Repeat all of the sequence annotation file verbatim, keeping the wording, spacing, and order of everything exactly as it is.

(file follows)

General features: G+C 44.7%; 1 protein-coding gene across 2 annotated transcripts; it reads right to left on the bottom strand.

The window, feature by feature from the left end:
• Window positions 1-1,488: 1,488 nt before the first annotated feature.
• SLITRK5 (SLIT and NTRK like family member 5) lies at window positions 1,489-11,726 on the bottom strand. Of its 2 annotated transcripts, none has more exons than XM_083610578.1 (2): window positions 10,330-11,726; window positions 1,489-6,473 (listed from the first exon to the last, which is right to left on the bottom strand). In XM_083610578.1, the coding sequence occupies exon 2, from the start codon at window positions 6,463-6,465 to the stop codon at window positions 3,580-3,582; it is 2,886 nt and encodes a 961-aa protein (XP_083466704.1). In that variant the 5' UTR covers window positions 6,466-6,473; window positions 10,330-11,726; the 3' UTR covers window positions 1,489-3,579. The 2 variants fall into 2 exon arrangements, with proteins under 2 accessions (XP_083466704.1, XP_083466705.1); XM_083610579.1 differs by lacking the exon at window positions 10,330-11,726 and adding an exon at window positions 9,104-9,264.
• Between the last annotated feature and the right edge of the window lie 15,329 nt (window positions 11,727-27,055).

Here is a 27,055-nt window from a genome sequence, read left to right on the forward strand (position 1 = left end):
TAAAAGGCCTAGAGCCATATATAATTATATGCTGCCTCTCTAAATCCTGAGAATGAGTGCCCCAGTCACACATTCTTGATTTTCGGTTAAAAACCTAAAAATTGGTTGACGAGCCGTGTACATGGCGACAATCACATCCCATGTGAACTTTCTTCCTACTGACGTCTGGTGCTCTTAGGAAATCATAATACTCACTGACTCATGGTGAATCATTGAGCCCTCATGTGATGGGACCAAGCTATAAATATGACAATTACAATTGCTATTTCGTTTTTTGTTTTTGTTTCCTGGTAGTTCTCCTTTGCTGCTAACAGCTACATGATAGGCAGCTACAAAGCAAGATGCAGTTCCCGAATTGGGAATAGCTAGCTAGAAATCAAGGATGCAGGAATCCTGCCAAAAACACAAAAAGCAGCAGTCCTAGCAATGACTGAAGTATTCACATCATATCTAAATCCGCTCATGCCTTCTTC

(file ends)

General features: G+C 44.7%; 1 protein-coding gene across 2 annotated transcripts; it reads right to left on the bottom strand.

The window, feature by feature from the left end:
• Window positions 1-1,488: 1,488 nt before the first annotated feature.
• SLITRK5 (SLIT and NTRK like family member 5) lies at window positions 1,489-11,726 on the bottom strand. Of its 2 annotated transcripts, none has more exons than XM_083610578.1 (2): window positions 10,330-11,726; window positions 1,489-6,473 (listed from the first exon to the last, which is right to left on the bottom strand). In XM_083610578.1, the coding sequence occupies exon 2, from the start codon at window positions 6,463-6,465 to the stop codon at window positions 3,580-3,582; it is 2,886 nt and encodes a 961-aa protein (XP_083466704.1). In that variant the 5' UTR covers window positions 6,466-6,473; window positions 10,330-11,726; the 3' UTR covers window positions 1,489-3,579. The 2 variants fall into 2 exon arrangements, with proteins under 2 accessions (XP_083466704.1, XP_083466705.1); XM_083610579.1 differs by lacking the exon at window positions 10,330-11,726 and adding an exon at window positions 9,104-9,264.
• Between the last annotated feature and the right edge of the window lie 15,329 nt (window positions 11,727-27,055).

Here is a 27,055-nt window from a genome sequence, read left to right on the forward strand (position 1 = left end):
TAAAAGGCCTAGAGCCATATATAATTATATGCTGCCTCTCTAAATCCTGAGAATGAGTGCCCCAGTCACACATTCTTGATTTTCGGTTAAAAACCTAAAAATTGGTTGACGAGCCGTGTACATGGCGACAATCACATCCCATGTGAACTTTCTTCCTACTGACGTCTGGTGCTCTTAGGAAATCATAATACTCACTGACTCATGGTGAATCATTGAGCCCTCATGTGATGGGACCAAGCTATAAATATGACAATTACAATTGCTATTTCGTTTTTTGTTTTTGTTTCCTGGTAGTTCTCCTTTGCTGCTAACAGCTACATGATAGGCAGCTACAAAGCAAGATGCAGTTCCCGAATTGGGAATAGCTAGCTAGAAATCAAGGATGCAGGAATCCTGCCAAAAACACAAAAAGCAGCAGTCCTAGCAATGACTGAAGTATTCACATCATATCTAAATCCGCTCATGCCTTCTTC